File under 'Justice For All.' Via Salon. Remind yourself that this is the year 2005, and not, say, 1762.
On Feb. 16, 2000, Matthew Limon gave his boyfriend a blowjob and got himself a 17-year prison sentence. The boys were residents at the Lakemary Center, a school for developmentally delayed youngsters in Paola, Kan. It's generous, perhaps, to call them boyfriends. What they did was more akin to sexual experimentation, two boys in a dormitory at night, messing around. Matthew had just turned 18 the week before, and his partner was just shy of his 15th birthday. The younger boy, identified only as M.A.R., consented to the sex, but changed his mind. As soon as he asked Matthew to stop, Matthew did, and M.A.R. has always been steadfast in his statement that what happened was consensual. How the police were brought in, why they were called, isn't clear. Someone from the center complained and the trial was based on stipulated facts — one paragraph stating that on that night in February, the boys engaged in consensual oral sex. That single paragraph was the basis for the 17-year sentence.
Kansas' statutory rape law prohibits "criminal sodomy" (including oral sex) with teenagers younger than 16. If the object of Matthew's affection had been female, however, Kansas would have afforded him the benefit of its romantically named "Romeo and Juliet" statute, designed precisely for kids like him, kids who have consensual sex with other kids. In Kansas, and in many other states, when two teenagers have heterosexual sex, even the dreaded sodomy, the penalties are relatively mild. If Matthew had had consensual sex with a girl, and the state had prosecuted him at all, the longest sentence they could have given him was 15 months. Instead, because Matthew had sex with another boy, and only because he had sex with another boy, he has spent the past five years in Ellsworth Correctional Facility in central Kansas.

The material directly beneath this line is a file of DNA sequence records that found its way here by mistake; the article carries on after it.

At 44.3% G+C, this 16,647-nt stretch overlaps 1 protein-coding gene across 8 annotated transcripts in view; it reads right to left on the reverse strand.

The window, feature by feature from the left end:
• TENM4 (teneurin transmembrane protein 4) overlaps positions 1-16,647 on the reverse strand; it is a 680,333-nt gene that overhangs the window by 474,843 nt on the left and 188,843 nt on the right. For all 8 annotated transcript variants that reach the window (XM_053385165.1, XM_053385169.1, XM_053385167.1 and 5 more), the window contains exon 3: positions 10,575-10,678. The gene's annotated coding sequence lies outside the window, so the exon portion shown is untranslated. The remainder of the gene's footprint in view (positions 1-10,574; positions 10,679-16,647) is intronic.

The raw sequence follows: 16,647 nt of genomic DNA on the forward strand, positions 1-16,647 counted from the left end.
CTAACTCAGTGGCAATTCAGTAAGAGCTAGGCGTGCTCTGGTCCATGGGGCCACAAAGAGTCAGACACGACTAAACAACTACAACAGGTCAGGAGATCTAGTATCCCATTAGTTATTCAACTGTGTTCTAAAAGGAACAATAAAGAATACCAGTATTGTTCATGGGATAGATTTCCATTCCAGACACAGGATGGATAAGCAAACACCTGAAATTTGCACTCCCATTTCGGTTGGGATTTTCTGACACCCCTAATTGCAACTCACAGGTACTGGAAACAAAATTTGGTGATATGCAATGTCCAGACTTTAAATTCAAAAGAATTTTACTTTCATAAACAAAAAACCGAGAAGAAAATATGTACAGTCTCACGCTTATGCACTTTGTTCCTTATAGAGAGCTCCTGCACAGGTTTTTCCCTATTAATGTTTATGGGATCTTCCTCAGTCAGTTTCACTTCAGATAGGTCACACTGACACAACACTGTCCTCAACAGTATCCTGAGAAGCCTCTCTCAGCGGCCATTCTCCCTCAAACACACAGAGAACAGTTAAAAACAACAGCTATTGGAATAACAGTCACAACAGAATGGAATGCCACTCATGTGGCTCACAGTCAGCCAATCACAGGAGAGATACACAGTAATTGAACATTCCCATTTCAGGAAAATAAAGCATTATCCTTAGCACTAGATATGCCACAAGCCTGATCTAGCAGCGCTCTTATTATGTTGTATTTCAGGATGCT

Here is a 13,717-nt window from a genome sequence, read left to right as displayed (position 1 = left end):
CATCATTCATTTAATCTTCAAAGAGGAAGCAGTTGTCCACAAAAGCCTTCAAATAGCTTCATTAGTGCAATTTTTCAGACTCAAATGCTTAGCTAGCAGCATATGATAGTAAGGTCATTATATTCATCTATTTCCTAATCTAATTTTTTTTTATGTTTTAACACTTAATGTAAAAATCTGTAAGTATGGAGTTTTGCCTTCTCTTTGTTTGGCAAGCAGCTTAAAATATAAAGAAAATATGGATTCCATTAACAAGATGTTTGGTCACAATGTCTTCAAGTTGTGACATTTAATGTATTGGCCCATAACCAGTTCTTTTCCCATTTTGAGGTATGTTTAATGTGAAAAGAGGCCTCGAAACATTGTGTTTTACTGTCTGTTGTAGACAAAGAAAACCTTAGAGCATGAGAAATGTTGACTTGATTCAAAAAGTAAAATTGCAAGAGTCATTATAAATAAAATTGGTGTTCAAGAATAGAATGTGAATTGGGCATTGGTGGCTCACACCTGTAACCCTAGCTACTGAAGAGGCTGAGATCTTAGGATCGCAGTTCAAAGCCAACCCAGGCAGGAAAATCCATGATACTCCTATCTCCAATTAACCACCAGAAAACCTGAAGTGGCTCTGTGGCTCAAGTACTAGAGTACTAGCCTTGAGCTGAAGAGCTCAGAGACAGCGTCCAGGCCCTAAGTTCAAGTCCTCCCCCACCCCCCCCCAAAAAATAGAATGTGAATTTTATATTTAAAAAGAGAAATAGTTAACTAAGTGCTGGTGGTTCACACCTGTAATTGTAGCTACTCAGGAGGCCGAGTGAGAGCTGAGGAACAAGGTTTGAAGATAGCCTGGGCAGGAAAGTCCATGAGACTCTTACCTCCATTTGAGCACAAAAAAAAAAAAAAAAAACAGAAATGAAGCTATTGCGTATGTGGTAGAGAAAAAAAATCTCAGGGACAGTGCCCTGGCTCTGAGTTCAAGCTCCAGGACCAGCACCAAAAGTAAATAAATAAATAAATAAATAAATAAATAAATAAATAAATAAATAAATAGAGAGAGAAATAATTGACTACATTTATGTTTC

The Supreme Court has directed the state court to take another look at the case in light of Lawrence v. Texas, which I wrote about earlier this month. Meanwhile, Limon is still behind bars — no picnic for anyone, much less for a young man convicted of a gay sex offense.
Young men like Matthew are prime targets in jail. Gay prisoners are more than twice as likely to be the victims of rape in prison, and young gay men are particularly vulnerable. Worse, the rate of HIV infection among the prison population is higher than in the general population, so prison rape carries with it the added risk of HIV transmission.
I wonder if the men and women in the DA's office are well and truly proud of themselves for having prosecuted Limon to the full extent of the law — before he could strike again with more dastardly acts of pleasuring willing recipients.